Thus, I ask you to receive this gift of Dhamma which I offer you to study and contemplate in your daily lives. Please accept this Dhamma Teaching from Wat Pah Pong and Wat Pah Nanachat as an inheritance handed down to you. All of the monks here, including your son, and all the Teachers, make you an offering of this Dhamma to take back to France with you. It will show you the way to peace of mind, it will render your mind calm and unconfused. Your body may be in turmoil, but your mind will not. Those in the world may be confused, but you will not. Even though there is confusion in your country, you will not be confused because the mind will have seen, the mind is Dhamma. This is the right path, the proper way.

May you remember this Teaching in the future.

May you be well and happy.

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SPIRITUAL COMMUNITY OF THE TRUE FOLLOWERS OF THE PATH SHOWN BY THE BLESSED NOBLE AWAKENED ONE -THE TATHAGATA-5. The Fifth Precept: Abstinence from Intoxicating Drinks and Drugs
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SPIRITUAL COMMUNITY OF THE TRUE FOLLOWERS OF THE PATH SHOWN BY THE BLESSED NOBLE AWAKENED ONE -THE TATHAGATA

5. The Fifth Precept: Abstinence from Intoxicating Drinks and Drugs

The fifth precept reads: Suramerayamajjapamadatthana veramani sikkhapadam samadiyami, “I undertake the training rule to abstain from fermented and distilled intoxicants which are the basis for heedlessness.” The word meraya means fermented liquors, sura liquors which have been distilled to increase their strength and flavor. The world majja, meaning an intoxicant, can be related to the rest of the passage either as qualified by surameraya or as additional to them. In the former case the whole phrase means fermented and distilled liquors which are intoxicants, in the latter it means fermented and distilled liquors and other intoxicants. If this second reading is adopted the precept would explicitly include intoxicating drugs used non-medicinally, such as the opiates, hemp, and psychedelics. But even on the first reading the precept implicitly proscribes these drugs by way of its guiding purpose, which is to prevent heedlessness caused by the taking of intoxicating substances.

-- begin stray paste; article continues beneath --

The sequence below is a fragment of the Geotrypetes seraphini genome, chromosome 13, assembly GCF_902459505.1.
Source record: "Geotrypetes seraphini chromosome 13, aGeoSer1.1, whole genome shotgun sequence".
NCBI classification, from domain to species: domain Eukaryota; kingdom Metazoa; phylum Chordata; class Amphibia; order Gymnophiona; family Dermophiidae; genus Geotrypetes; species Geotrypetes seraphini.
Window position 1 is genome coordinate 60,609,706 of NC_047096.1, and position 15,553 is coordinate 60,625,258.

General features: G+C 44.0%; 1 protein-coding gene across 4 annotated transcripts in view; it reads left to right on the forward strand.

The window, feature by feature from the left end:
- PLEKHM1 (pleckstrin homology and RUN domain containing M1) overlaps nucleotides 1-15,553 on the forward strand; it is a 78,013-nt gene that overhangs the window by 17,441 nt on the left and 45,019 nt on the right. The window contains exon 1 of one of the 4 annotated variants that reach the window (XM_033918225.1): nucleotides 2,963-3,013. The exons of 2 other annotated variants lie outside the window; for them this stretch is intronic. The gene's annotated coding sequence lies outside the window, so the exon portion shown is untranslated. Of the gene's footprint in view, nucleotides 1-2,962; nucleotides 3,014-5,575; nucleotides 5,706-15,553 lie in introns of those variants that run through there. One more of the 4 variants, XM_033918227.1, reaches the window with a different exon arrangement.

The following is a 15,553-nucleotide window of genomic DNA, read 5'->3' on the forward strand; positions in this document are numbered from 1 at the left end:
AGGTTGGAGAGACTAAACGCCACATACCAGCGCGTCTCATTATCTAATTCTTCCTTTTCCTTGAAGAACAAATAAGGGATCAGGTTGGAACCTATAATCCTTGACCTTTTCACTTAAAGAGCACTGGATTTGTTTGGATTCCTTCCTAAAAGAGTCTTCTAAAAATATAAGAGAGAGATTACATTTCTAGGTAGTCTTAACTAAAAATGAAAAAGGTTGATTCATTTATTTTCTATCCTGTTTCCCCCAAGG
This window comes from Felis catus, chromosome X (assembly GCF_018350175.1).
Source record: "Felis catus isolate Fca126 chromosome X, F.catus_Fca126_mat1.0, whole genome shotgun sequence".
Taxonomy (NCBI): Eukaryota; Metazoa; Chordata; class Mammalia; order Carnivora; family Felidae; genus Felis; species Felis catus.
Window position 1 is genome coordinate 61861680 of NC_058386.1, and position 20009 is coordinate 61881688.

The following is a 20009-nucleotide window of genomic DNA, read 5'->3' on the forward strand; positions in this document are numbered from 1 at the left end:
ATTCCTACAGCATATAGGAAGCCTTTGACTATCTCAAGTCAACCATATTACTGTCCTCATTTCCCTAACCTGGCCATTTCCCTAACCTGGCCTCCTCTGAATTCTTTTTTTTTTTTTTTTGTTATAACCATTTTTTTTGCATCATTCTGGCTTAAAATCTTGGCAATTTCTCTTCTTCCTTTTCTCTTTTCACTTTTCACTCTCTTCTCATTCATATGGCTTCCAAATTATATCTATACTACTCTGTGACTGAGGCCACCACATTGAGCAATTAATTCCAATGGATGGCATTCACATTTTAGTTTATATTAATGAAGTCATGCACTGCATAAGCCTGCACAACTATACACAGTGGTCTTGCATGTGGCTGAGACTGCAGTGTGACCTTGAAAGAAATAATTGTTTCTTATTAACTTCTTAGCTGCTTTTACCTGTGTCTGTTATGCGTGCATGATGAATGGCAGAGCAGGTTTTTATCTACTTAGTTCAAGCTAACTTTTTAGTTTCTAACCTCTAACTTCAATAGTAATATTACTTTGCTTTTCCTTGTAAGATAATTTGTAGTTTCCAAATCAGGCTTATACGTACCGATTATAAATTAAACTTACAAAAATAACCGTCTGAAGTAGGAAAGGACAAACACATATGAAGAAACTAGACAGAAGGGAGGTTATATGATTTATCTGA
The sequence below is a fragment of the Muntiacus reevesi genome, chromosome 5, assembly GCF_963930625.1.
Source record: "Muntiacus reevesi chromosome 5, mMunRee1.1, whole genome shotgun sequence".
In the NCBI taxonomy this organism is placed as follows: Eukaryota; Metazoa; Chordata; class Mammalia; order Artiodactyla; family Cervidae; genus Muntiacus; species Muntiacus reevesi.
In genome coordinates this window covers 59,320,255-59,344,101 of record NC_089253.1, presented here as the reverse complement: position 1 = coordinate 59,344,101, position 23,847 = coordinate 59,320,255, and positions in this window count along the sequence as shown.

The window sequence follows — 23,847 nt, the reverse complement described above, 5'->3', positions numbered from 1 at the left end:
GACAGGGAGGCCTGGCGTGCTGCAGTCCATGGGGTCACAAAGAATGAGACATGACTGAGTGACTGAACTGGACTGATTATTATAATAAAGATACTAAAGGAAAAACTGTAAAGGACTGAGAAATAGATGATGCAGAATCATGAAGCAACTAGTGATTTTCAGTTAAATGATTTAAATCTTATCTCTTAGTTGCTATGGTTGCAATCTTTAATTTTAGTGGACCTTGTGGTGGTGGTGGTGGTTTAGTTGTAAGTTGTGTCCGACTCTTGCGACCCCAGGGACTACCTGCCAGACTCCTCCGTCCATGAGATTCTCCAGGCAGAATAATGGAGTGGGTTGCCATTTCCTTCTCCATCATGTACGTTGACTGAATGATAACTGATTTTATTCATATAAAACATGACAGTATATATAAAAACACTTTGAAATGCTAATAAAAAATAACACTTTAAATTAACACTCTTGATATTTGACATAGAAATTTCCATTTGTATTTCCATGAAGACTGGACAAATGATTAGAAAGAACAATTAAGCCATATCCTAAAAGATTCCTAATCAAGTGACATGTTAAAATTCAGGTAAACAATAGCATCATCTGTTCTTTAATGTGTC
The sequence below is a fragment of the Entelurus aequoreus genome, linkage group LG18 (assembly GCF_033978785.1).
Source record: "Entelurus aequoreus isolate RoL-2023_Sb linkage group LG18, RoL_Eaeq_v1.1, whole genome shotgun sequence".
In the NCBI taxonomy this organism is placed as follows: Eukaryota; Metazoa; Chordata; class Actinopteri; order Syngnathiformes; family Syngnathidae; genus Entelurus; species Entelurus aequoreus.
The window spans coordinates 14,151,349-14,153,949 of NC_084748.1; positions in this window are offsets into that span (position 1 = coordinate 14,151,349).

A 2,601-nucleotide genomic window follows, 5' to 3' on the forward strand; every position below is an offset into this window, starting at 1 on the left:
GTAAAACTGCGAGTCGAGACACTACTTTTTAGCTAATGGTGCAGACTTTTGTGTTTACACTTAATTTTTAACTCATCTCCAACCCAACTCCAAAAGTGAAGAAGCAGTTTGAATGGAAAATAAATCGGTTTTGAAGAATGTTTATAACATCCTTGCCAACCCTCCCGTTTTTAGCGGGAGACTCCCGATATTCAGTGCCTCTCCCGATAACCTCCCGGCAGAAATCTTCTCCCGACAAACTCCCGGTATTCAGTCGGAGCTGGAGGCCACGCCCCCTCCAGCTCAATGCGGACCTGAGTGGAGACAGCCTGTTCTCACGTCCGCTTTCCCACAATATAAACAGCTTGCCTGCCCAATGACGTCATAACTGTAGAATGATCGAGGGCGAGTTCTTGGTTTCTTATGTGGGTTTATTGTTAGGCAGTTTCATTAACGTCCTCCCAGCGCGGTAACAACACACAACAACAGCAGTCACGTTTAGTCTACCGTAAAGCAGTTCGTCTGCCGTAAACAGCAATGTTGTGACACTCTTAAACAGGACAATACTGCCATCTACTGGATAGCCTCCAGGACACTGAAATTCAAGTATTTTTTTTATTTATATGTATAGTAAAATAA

The taking of intoxicants is defined as the volition leading to the bodily act of ingesting distilled or fermented intoxicants.10 It can be committed only by one’s own person (not by command to others) and only occurs through the bodily door. For the precept to be violated four factors are required: (1) the intoxicant; (2) the intention of taking it; (3) the activity of ingesting it; and (4) the actual ingestion of the intoxicant. The motivating factor of the violation is greed coupled with delusion. No gradations of moral weight are given. In taking medicines containing alcohol or intoxicating drugs for medical reasons no breach of the precept is committed. There is also no violation in taking food containing a negligible amount of alcohol added as a flavoring.

This fifth precept differs from the preceding four in that the others directly involve a man’s relation to his fellow beings while this precept ostensibly deals solely with a person’s relation to himself — to his own body and mind. Thus whereas the first four precepts clearly belong to the moral sphere, a question may arise whether this precept is really ethical in character or merely hygienic. The answer is that it is ethical, for the reason that what a person does to his own body and mind can have a decisive effect on his relations to his fellow men. Taking intoxicants can influence the ways in which a man interacts with others, leading to the violation of all five precepts. Under the influence of intoxicants a man who might otherwise be restrained can lose self-control, become heedless, and engage in killing, stealing, adultery, and lying. Abstinence from intoxicants is prescribed on the grounds that it is essential to the self-protection of the individual and for establishing the well-being of family and society. The precept thus prevents the misfortunes that result from the use of intoxicants: loss of wealth, quarrels and crimes, bodily disease, loss of reputation, shameless conduct, negligence, and madness.

The precept, it must be stressed, does not prohibit merely intoxication but the very use of intoxicating substances. Though occasional indulgences may not be immediately harmful in isolation, the seductive and addictive properties of intoxicants are well known. The strongest safeguard against the lure is to avoid them altogether.